Prostate cancer is the most common noncutaneous cancer among males. Although prostate cancer can be a slow-growing cancer, thousands of men die of the disease each year; prostate cancer is the second most common cause of cancer death in males.
Prostate cancer risk factors:
Age is the number one risk factor. Chance of developing a prostate disease increases as you get older. Though rare in men under 40 years, it can happen, but mostly affects men who are 70 years old or older.
Family history: If a close relative developed prostate cancer before he was 60, you are four times more likely to develop it yourself.
Ethnicity: The highest rates of prostate cancer are recorded in Afro-Caribbean men. For reasons that aren’t fully understood, the condition is more common in men of Afro-Caribbean or African descent and less common in men of Asian descent.
Diets high in red meats and saturated fats are also considered a contributory factor.
need to urinate more frequently (often during the night);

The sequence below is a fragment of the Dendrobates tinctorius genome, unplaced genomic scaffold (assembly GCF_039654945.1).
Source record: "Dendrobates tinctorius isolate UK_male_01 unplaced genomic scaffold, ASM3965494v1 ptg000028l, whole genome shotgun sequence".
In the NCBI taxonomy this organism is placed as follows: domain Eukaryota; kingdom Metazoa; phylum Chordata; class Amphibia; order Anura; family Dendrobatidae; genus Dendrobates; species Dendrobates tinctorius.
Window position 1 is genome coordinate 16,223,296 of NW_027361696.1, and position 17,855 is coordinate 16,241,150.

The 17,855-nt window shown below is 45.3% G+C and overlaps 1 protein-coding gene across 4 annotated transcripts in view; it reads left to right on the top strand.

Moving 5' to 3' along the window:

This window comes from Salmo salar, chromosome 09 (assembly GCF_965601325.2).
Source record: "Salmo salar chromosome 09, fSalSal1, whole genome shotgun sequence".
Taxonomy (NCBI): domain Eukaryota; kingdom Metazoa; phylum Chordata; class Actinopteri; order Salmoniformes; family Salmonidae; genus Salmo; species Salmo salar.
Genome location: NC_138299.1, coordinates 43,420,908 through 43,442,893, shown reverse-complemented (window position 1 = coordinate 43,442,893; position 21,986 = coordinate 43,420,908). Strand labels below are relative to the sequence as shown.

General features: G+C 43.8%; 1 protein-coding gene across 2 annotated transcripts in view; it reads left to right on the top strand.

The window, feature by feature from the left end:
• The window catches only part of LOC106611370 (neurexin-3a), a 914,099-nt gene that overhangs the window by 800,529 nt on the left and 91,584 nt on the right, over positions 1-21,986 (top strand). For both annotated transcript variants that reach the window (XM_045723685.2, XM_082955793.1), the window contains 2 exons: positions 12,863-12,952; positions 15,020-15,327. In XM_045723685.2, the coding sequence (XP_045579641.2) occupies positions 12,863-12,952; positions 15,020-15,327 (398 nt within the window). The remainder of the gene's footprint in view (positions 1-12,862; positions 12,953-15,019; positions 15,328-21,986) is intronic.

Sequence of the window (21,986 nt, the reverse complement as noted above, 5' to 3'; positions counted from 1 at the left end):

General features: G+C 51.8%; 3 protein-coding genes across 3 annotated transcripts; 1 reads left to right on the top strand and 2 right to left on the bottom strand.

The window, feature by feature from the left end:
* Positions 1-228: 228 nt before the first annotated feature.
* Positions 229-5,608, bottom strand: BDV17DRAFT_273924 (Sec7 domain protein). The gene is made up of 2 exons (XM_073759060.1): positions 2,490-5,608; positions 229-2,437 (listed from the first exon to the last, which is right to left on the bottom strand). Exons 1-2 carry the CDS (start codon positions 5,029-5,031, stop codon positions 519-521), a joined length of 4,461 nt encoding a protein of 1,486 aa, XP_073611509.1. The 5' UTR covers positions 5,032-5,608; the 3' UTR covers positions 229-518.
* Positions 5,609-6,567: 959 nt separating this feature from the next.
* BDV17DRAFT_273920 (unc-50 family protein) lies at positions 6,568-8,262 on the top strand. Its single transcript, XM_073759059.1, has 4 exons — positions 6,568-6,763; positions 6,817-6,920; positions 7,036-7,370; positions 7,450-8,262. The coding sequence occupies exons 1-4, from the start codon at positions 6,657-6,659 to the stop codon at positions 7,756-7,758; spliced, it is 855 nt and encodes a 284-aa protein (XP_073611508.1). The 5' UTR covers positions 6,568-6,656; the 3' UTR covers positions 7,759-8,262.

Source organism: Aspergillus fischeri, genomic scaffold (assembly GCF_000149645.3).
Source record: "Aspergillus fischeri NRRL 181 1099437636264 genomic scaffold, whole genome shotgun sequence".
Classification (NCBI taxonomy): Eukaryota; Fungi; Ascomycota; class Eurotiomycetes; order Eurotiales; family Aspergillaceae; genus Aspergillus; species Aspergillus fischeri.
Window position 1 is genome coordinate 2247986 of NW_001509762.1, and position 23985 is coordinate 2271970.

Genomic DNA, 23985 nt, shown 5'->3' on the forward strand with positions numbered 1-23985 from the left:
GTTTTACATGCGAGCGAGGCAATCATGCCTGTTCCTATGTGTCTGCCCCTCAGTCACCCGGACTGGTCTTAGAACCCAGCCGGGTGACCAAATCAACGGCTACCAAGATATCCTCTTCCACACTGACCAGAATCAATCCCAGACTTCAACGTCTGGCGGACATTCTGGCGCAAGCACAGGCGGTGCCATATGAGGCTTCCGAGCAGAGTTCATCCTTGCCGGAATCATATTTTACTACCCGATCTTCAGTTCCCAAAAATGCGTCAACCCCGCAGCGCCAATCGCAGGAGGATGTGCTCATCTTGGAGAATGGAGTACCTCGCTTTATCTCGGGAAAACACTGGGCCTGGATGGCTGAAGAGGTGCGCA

need to rush to the toilet;
difficulty starting to urinate (hesitancy);
straining or taking a long time while urinating;
weak flow and
feeling that your bladder hasn’t emptied fully.
The outlook for prostate cancer is generally good. This is because, unlike many other types of cancer, prostate cancer usually progresses very slowly. A man can live for many years without any symptoms or need for treatment. Many men die with prostate cancer, rather than as a result of having it.
Prostate cancer can usually be cured if treated in its early stages. Treatments include:
using surgery to remove the prostate gland;
radiotherapy – radiation is used to kill the cancerous cells and
hormone therapy – the growth of prostate cancer is stimulated by a hormone called testosterone, so hormone therapy involves using medication to block the effects of testosterone.
All of the above treatment options carry the risk of significant side effects, including:
loss of sexual desire (libido);
the inability to obtain or maintain an erection (erectile dysfunction) and
loss of bladder control (urinary incontinence).
For this reason, many men choose to delay treatment until there’s a significant risk that the cancer might spread.
If the cancer spreads from the prostate gland to other parts of the body (metastasis), typically the bones, it can’t be cured. In this case, treatment will aim to relieve the symptoms and prolong life.